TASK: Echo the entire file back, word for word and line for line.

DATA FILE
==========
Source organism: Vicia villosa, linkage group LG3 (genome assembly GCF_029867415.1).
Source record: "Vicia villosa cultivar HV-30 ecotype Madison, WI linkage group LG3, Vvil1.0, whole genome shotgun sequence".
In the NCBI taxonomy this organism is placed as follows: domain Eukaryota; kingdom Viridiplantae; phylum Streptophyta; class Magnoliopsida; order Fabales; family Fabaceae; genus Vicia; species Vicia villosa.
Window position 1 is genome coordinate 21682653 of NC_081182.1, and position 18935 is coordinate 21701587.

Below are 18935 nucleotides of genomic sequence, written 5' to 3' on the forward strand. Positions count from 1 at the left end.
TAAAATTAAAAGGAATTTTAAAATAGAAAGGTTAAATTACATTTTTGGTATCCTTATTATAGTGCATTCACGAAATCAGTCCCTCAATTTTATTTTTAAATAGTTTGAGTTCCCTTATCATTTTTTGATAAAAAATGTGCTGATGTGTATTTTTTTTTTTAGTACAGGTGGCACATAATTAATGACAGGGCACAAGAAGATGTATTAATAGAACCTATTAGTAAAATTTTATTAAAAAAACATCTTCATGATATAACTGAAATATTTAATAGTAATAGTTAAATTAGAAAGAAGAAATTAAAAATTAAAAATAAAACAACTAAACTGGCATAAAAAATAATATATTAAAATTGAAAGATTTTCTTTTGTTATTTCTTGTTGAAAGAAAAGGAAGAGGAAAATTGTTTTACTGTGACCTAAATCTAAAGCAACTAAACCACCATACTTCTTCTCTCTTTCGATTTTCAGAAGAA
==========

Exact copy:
Source organism: Vicia villosa, linkage group LG3 (genome assembly GCF_029867415.1).
Source record: "Vicia villosa cultivar HV-30 ecotype Madison, WI linkage group LG3, Vvil1.0, whole genome shotgun sequence".
In the NCBI taxonomy this organism is placed as follows: domain Eukaryota; kingdom Viridiplantae; phylum Streptophyta; class Magnoliopsida; order Fabales; family Fabaceae; genus Vicia; species Vicia villosa.
Window position 1 is genome coordinate 21682653 of NC_081182.1, and position 18935 is coordinate 21701587.

Below are 18935 nucleotides of genomic sequence, written 5' to 3' on the forward strand. Positions count from 1 at the left end.
TAAAATTAAAAGGAATTTTAAAATAGAAAGGTTAAATTACATTTTTGGTATCCTTATTATAGTGCATTCACGAAATCAGTCCCTCAATTTTATTTTTAAATAGTTTGAGTTCCCTTATCATTTTTTGATAAAAAATGTGCTGATGTGTATTTTTTTTTTTAGTACAGGTGGCACATAATTAATGACAGGGCACAAGAAGATGTATTAATAGAACCTATTAGTAAAATTTTATTAAAAAAACATCTTCATGATATAACTGAAATATTTAATAGTAATAGTTAAATTAGAAAGAAGAAATTAAAAATTAAAAATAAAACAACTAAACTGGCATAAAAAATAATATATTAAAATTGAAAGATTTTCTTTTGTTATTTCTTGTTGAAAGAAAAGGAAGAGGAAAATTGTTTTACTGTGACCTAAATCTAAAGCAACTAAACCACCATACTTCTTCTCTCTTTCGATTTTCAGAAGAA